Adair wasn’t the only person asking these questions. As recently as July, researchers and activists at the International AIDS conference in Durban, South Africa, pointed out that life-saving antiretroviral treatment to suppress HIV reached sub-Saharan Africa years after the drugs were available in developed countries and worried that the same thing could happen with a future cure.
“HIV cure research is still in its infancy. For now, it’s mainly restricted to the North and high-income countries,” says Dr. Paula Munderi of the Medical Research Council/Uganda Virus Research Institute at a symposium on global HIV cure research. “My appeal today is that low-income countries — Africa in particular, which has the bulk of the patients — not be left out of the research agenda.”
Adair had heard other gene therapy researchers dismissing questions about accessibility by saying, “First we have to show gene therapy works, and then we’ll worry about that.”
She wasn’t buying it.
“Why not now?” she remembered thinking. “Is there a way we could do this, in a simplified fashion?”
With Kiem’s encouragement, when Adair became head of her own lab in 2014, she used her Fred Hutch start-up funding to work on finding a way to make these still experimental therapies available and affordable wherever they are needed.
In the brain cancer clinical trial, Adair used a first-generation device made by Miltenyi Biotec to separate the stem cells from other blood cells. It involved adding specialized metal beads to bone marrow removed from patients, then using a magnet to pull out the stem cells.
But when she started working on a clinical trial for Fanconi anemia, a rare genetic disorder that leads to bone marrow failure, she needed something faster. Such patients have a tiny number of stem cells to begin with, and those are very susceptible to damage from exposure to ambient oxygen. To limit their exposure time, Adair had to find a way to speed up the process of separating and modifying the cells.
Serendipitously, Miltenyi had just sent over a demonstration model of a second-generation machine that automated and sped up the bead and magnet process and also happened to be capable of processing the exact volumes of bone marrow Adair needed for the trial. Working with Miltenyi’s Tim Waters, Adair directed reprogramming of the device to see if it could meet her timetable. When initial tests worked, the Hutch bought the new machine and got federal approval to use it in the Fanconi anemia trial, treating the first patient in 2014.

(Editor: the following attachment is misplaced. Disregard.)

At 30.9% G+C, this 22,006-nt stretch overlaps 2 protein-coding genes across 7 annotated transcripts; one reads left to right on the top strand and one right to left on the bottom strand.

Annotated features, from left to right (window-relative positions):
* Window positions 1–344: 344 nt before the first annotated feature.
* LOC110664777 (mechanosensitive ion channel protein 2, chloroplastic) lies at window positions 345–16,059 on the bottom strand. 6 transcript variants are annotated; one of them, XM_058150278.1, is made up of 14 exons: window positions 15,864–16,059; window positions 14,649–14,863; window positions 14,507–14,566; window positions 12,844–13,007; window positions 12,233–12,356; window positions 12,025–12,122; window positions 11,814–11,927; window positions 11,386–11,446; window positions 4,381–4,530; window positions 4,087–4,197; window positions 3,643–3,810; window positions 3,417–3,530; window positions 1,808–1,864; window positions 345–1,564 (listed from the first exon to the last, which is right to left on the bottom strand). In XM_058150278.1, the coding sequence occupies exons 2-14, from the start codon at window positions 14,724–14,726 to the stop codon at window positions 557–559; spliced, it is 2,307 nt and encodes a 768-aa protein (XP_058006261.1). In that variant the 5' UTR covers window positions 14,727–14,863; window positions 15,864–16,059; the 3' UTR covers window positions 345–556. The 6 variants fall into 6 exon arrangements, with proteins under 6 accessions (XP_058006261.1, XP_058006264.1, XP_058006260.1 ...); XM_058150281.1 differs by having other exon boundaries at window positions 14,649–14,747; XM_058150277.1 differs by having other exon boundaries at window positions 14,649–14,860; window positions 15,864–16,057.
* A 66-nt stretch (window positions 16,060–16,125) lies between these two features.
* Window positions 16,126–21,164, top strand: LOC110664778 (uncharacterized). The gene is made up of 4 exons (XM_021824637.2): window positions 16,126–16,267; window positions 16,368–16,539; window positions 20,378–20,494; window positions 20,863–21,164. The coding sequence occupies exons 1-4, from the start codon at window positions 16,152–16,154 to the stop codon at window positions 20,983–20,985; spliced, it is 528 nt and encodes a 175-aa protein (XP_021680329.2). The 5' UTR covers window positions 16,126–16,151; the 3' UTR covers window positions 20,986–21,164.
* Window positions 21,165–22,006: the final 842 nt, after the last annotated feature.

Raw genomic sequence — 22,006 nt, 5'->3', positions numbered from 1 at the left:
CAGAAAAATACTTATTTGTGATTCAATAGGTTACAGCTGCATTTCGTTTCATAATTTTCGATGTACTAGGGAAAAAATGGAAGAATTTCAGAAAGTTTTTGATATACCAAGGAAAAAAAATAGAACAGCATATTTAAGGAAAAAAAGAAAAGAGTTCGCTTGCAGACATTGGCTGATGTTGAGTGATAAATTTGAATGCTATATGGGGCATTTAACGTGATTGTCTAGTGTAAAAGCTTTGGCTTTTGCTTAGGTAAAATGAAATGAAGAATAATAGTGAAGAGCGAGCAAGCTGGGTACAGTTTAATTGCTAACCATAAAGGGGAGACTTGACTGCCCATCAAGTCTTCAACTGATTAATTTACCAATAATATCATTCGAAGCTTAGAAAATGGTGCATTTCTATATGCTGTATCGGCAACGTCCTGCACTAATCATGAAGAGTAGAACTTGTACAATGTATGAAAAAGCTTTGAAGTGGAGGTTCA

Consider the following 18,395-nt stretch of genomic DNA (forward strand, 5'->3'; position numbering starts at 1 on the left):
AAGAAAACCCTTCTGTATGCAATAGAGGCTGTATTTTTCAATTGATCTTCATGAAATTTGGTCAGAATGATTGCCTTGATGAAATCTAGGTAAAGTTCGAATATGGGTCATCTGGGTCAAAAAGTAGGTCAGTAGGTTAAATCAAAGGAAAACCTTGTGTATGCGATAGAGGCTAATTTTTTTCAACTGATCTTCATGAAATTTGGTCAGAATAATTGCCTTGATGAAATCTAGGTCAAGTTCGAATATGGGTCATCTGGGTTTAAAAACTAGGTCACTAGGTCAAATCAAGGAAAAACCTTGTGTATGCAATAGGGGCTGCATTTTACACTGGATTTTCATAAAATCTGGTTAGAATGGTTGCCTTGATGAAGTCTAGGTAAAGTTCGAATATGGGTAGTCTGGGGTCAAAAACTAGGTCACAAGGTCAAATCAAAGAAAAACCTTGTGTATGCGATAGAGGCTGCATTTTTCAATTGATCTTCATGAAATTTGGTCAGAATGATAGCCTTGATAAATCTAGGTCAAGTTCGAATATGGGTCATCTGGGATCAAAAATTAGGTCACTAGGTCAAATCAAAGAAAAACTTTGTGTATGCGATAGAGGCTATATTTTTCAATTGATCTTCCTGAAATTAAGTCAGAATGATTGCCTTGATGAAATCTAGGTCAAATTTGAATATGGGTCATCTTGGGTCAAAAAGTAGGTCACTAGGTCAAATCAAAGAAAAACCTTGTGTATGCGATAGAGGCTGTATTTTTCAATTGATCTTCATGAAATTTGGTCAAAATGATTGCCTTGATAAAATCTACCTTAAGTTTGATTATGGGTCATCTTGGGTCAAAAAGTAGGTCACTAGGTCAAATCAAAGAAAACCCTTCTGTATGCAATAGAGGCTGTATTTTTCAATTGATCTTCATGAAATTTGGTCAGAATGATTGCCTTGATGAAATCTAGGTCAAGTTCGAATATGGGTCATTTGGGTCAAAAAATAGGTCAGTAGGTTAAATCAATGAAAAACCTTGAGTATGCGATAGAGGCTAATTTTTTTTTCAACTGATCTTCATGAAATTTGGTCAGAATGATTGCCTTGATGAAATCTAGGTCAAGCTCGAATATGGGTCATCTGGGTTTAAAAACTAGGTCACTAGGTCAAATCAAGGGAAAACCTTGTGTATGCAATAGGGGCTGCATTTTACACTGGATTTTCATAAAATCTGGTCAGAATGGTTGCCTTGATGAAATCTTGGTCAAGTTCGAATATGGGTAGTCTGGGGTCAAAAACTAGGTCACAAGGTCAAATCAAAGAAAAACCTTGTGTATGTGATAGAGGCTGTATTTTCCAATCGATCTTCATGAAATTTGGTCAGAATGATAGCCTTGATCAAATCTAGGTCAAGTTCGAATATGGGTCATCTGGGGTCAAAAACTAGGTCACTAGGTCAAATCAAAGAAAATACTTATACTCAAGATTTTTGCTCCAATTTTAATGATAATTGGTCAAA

The whole time she was thinking, “I want to make this device do everything.”
The Miltenyi machine, called the CliniMACS Prodigy, was small enough. It was a closed system, meaning no exposure to ambient air. It could be automated. Its interface was similar to an apheresis machine, another clinical device that separates blood into its components and which hospital staffs in many developing countries already are trained to use.
Adair shared her grand vision with Waters, who is a co-author on the Nature Communications paper. It called for reconfiguring and reprogramming the device to do all of the steps, including the cleanroom jobs of adding the viral vector and removing residual reagents, then developing components specific to each disease that would be available in “kits” and kept in pharmacy freezers. Included in each kit would be disposable tubing to carry the patient’s blood cells from a sterile bag into the machine. A nurse would attach the bag to the machine, add chemical reagents from the kit to pull out the stem cells, nutrients to support the growth of those cells and the viral vector engineered to do the gene transfer for that disease. Additional disposable tubing would carry the modified cells to a second sterile bag that would go right into the patient’s IV.
Reconfiguring the device meant tedious calculations, mechanical tests and relearning physics principles she’d forgotten from college — things she hadn’t imagined ever doing, says Adair.
“Once I found this particular project,” she says, “I was so motivated by the problem that it’s tackling — specifically, distribution to places in the world that don’t have any access to this type of therapy now — it made me excited. And that in turn made other people excited.”
The “box” itself costs about $150,000 to purchase — a one-time investment that would be used for thousands of patients. Each individual kit would cost about $26,000, Adair says.
Though not inexpensive, the cost of what could be a one-time treatment compares favorably to lifetime care for many diseases. Take HIV, for example: lifetime treatment with antiretroviral drugs to suppress the virus is estimated to cost about $600,000.
Gene therapy in a box also costs less than what cell-based gene therapy treatment costs research institutions now – between $38,000 and $55,000, according to Adair, in addition to the cleanroom and other infrastructure costs.
But the one-step box could also be used here in the United States or in Europe, Adair says, which could help drive down costs because it requires less infrastructure and staffing.
Adair and her team, which includes other Fred Hutch researchers and scientists at Washington State University, spent the last 18 months developing the device, comparing the products produced to those manufactured in cleanrooms and testing the modified cells in animal models, key prerequisites to obtaining U.S. Food and Drug Administration consent to test the products in humans. She is hoping to send a box to a clinic that is not in a high-tech research center to test its ease of use.
“There are probably 1,000 modifications that could improve how efficient it is,” she says. “But by making a platform that doesn’t require you to be at one of the expert academic institutions for gene therapy, we’re facilitating more people being able to explore these processes and potentially incorporate their own changes.”